Tradition says that a star mail route was granted from Lake Charles to Petersburg by way of Sugartown during the year 1841, the mail was weekly, three days to Petersburg and three days return. Alexandria Varnel was the first postmaster at Sugartown and the post office was about one and one half miles from the present post office. Its location is on the C. B. Caraway place, that being the old Varnel home.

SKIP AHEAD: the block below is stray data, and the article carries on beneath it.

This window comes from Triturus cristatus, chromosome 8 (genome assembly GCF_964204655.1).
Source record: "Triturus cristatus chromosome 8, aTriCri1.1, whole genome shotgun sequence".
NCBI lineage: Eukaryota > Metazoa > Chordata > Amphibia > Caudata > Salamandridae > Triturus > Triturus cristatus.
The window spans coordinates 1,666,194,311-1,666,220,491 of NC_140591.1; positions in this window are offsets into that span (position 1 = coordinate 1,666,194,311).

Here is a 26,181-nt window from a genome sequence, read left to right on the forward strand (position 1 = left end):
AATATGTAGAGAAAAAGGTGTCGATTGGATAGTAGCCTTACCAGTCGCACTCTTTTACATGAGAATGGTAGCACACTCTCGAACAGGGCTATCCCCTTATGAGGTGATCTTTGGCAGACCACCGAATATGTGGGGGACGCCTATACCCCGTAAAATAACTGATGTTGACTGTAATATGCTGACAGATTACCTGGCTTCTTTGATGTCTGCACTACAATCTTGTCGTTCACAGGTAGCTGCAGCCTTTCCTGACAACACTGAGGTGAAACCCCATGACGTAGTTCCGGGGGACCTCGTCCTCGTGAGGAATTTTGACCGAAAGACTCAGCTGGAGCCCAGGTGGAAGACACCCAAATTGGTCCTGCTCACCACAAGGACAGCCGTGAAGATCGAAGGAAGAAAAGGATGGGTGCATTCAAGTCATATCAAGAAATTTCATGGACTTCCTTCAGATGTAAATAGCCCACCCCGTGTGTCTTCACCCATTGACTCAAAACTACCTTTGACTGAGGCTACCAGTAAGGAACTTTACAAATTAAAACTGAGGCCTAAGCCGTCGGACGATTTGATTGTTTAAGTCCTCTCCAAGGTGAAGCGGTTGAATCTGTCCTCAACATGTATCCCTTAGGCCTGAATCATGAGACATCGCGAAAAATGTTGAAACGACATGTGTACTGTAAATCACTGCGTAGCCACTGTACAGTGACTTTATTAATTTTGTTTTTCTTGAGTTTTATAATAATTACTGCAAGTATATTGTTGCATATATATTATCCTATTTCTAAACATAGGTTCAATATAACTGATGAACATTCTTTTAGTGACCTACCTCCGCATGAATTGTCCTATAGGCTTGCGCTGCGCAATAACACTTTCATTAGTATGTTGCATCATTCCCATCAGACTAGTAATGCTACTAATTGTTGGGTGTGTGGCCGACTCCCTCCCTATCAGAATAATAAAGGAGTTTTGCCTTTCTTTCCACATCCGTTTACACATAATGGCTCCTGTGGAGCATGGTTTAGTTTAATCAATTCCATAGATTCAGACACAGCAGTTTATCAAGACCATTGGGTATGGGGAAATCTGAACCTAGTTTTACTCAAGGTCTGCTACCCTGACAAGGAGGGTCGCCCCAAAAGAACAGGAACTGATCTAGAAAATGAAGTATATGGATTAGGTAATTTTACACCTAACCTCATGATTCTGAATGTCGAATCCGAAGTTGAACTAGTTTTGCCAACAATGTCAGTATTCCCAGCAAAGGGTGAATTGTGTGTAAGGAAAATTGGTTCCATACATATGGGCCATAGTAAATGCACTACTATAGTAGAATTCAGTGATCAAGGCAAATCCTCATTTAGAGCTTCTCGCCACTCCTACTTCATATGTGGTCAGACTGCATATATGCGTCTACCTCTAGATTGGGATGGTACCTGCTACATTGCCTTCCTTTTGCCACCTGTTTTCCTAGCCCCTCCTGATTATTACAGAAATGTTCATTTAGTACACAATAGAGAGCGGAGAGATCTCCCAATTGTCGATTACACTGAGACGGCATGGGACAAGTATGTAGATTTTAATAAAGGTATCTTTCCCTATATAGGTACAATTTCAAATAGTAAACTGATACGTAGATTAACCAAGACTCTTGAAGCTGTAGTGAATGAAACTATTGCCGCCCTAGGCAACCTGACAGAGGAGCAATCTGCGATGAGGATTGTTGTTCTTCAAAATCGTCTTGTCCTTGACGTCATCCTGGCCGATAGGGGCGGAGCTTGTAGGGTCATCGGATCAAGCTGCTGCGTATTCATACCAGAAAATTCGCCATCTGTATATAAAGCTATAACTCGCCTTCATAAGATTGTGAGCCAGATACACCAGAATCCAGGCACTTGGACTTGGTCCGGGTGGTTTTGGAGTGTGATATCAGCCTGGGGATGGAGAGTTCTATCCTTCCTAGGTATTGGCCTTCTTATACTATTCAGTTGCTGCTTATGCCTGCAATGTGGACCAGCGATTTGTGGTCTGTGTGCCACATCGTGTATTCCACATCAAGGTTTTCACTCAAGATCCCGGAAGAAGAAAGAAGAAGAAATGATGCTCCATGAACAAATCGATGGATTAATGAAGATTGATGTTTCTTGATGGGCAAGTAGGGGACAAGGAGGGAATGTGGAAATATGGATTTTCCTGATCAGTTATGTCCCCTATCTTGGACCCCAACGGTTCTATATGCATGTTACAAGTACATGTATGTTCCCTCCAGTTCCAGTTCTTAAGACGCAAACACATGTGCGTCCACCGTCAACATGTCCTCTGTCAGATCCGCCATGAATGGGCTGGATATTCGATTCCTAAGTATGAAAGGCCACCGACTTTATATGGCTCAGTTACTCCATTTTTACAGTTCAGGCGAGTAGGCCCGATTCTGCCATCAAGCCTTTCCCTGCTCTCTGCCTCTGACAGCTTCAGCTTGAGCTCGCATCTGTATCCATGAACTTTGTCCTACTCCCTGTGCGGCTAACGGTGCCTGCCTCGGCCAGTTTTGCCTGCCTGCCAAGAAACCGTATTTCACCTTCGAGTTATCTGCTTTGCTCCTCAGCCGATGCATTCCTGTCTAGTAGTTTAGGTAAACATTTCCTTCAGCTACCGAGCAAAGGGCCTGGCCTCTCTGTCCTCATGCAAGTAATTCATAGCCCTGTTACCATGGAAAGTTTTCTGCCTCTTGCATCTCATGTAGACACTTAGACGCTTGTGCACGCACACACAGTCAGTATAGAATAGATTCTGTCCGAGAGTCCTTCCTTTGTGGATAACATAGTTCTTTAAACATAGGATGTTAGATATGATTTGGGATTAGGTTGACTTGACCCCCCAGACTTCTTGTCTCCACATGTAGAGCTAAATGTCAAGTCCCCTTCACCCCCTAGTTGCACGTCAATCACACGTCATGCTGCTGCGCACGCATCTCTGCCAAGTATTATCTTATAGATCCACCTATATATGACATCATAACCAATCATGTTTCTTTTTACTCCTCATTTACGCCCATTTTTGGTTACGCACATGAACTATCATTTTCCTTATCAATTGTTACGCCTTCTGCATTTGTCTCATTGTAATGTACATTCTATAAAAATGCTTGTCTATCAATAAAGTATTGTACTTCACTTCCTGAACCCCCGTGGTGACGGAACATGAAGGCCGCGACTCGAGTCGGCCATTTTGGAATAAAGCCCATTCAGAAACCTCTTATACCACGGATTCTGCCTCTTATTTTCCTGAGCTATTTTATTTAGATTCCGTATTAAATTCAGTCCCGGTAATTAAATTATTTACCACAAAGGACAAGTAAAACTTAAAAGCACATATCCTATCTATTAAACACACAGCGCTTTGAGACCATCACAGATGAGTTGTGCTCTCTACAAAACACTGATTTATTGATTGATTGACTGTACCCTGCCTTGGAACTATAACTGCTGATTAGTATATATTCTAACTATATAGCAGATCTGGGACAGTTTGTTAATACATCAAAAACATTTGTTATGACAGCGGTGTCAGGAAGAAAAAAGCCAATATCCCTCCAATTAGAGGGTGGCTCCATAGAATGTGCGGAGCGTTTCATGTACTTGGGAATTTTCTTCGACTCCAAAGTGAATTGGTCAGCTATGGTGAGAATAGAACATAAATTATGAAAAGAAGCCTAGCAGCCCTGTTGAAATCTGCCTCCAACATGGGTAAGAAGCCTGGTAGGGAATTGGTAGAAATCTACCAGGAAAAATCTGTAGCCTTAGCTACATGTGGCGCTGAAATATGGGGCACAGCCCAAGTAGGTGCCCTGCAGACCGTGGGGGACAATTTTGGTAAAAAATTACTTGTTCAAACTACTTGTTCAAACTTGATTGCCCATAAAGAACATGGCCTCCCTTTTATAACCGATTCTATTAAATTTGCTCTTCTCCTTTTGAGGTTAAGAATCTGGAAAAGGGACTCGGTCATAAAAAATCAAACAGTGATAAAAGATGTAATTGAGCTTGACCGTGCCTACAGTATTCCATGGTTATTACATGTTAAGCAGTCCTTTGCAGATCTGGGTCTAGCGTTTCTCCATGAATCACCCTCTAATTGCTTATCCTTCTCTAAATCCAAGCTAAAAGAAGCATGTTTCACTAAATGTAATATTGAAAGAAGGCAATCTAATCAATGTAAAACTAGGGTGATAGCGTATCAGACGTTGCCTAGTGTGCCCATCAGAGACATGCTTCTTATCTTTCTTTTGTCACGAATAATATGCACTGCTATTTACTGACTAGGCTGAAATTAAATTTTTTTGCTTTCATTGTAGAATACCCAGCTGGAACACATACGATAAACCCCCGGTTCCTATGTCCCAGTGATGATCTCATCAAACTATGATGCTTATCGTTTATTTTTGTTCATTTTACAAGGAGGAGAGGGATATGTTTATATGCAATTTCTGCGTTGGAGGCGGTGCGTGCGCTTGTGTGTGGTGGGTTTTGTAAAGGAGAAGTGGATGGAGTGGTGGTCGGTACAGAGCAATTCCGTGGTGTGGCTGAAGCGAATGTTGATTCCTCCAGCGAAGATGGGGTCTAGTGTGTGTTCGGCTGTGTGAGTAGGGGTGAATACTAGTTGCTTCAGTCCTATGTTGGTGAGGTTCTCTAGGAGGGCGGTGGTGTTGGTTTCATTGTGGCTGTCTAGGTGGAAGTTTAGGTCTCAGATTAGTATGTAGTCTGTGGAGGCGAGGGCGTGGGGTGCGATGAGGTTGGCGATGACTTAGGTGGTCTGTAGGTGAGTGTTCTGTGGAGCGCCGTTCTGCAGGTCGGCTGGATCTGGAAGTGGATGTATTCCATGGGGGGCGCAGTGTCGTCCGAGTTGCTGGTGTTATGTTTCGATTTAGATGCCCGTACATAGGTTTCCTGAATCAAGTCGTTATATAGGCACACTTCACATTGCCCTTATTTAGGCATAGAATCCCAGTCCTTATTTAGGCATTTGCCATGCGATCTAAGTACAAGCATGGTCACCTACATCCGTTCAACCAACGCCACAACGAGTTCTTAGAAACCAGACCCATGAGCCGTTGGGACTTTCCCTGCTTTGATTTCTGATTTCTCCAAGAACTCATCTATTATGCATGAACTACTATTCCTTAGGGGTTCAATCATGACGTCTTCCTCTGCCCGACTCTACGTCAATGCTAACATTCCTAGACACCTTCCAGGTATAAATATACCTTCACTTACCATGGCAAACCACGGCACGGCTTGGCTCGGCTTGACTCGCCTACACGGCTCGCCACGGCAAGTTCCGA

I will vary from my discourse on the parish to inform you of how tradition says that the town of Sugartown got its name. Bob Martin, (now the Bob Martin of the Civil War fame), one of the old settlers, had obtained a few stalks of sugar cane from Saint Mary Parish which he had planted, saved what it produced and repeated for about three years when had about one-eighth of an acre of nice sugar cane, he remarked to his neighbor, Saddler Johnson, that if I had some way of getting the juice out of that cane I would make some nice cane syrup. Mr. Johnson being the skilled mechanic said, “Bob, let’s make a mill by taking two short sections of a big gum tree and turning them with a turning lathe until they are uniform, then fitting cogs into them so that they can be turned with a lever and thus squeeze the juice out of the cane.” This was done; also a small furnace built using wash kettles instead of sugar kettles. Neither of them being familiar with making syrup permitted it to boil too long and when the mass cooled they had two or three nice kettles of sugar. When getting up the petition for a post office it became necessary to name the office and someone present, having Bob Martin’s sugar in mind, said “Let’s call it Sugartown.” So it was named and has been ever since and is today of the best country communities in Beauregard Parish or Southwest Louisiana. Bob Marin moved to Live Oak County in Southwest Texas long before the Civil War and became wealthy but his brother has many has many descendants in this section of the state.